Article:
Thirdly, we think national parliaments must have a greater say, both in connecting citizens to EU decisions and in properly implementing the concept of subsidiarity — the idea that decisions should be made as close as possible to the citizens they affect. All too often the EU has exercised power in areas where decision-making could be done at national, regional, or local government level without interfering with the operation of the single market or the effective functioning of the EU. We want to strengthen the role of national parliaments, for example, by allowing groups of them to be able to block regulations in future. The EU must respect the layers of government that are closest and most accountable to European citizens. We agree with the Dutch Government: “Europe where necessary, national where possible.”
Fourthly, while we accept that the free movement of people to work is one of the four fundamental freedoms of the EU and these negotiations do not seek to curtail this freedom, we do want to protect the UK’s welfare system from abuse and reduce the incentives that encourage highly skilled workers to travel to the UK to do low-skilled jobs. This undermines economic growth in their countries of origin and belief in the fairness of free movement in destination countries. We must also develop the other freedoms, in particular freedom of movement of services and of capital, to ensure that it is not just free movement of people that contributes to convergence of living standards across Europe.

We approach these reforms in a positive and engaged manner, listening to our partners and intending to agree reforms that will help all Member States to thrive in the 21st century.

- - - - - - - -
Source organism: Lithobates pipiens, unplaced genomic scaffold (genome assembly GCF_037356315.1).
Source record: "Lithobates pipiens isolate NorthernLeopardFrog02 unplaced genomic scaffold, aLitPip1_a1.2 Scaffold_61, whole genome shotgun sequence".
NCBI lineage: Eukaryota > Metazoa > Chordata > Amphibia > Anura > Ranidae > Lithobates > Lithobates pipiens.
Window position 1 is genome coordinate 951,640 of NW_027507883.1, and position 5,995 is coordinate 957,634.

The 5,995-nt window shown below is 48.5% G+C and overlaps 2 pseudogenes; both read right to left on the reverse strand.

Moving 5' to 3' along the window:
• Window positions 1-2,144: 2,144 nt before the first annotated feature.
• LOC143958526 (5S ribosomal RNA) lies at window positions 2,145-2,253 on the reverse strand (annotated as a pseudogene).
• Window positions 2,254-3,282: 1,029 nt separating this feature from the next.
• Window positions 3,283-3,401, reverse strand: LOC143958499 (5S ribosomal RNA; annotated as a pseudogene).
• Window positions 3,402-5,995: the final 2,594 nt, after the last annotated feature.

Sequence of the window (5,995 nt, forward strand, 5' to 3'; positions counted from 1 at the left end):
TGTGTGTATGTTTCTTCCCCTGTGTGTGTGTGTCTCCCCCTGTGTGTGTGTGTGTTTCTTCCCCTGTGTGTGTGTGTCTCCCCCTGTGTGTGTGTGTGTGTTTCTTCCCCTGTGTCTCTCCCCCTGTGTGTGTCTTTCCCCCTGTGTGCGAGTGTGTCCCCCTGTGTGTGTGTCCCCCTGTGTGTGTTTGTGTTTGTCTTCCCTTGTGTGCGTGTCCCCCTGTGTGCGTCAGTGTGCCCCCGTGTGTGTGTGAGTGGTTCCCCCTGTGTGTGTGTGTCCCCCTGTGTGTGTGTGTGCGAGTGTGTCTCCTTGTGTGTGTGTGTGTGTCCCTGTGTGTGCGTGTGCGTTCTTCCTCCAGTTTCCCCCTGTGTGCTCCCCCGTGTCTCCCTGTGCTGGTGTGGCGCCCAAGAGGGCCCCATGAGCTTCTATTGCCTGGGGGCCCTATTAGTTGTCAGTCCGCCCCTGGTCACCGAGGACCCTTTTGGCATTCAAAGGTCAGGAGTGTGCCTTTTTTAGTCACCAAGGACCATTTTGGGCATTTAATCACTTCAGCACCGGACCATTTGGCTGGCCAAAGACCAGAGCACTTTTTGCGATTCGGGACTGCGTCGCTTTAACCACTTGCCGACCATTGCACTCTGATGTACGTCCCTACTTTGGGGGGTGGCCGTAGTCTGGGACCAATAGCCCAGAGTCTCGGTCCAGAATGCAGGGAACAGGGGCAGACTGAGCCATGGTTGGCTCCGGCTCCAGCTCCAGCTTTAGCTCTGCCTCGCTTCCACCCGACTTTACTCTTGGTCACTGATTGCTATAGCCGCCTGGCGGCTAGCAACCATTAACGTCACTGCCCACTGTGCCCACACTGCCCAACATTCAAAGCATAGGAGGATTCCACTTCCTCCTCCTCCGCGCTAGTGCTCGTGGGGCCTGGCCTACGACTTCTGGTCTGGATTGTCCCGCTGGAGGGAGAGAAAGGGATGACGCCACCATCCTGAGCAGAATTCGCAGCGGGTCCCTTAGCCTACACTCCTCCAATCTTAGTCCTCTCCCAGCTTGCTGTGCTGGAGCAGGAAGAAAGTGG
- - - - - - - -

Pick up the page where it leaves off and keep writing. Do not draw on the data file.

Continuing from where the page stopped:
We will negotiate a package of reform and will then ask the British people their view, in a straightforward “in or out” referendum by the end of 2017, and earlier if we can.

The stakes are high: the UK is a large and open economy with a long history and a significant role on the world stage which can contribute hugely to Europe’s success. If we can resolve the issues that have so troubled the British people and achieve a

“Yes” vote in the referendum, we will settle the question of Britain’s place in Europe and enable the UK to play a fully engaged role in a more competitive, prosperous, outward-looking and confident EU in the future.
That is an outcome that really will be in the best interest of Europeans on both sides of the English Channel.

This Article was originally published in Politico.EU on June 2015:




March 9th, on his first Official trip, the President of the European Council Donald Tusk travelled to Washington DC to meet with President Obama and the U.S Congress for highlighting the importance of Transatlantic Partnerships, and to discuss various global crisis that are posing threats to the U.S and European Values, Security and Prosperity alike.
The two Leader also discuss the Transatlantic Trade and Investment Partnership (TTIP), Climate Changes, Energy Security, and the Fight against terrorism.

Welcoming President Tusk President Obama emphasized also the multifaceted deep partnerships between U.S-Europe and concluded by saying: 
                “Transatlantic Unity is as strong as it’s ever been.”

President Obama and the President of the European Council Donald Tusk, Washington DC 9 March 2015 President Obama during his meeting with the President of the European Council Donald Tusk, Washington DC 9 March 2015 ©Delegation of the European Union to the USA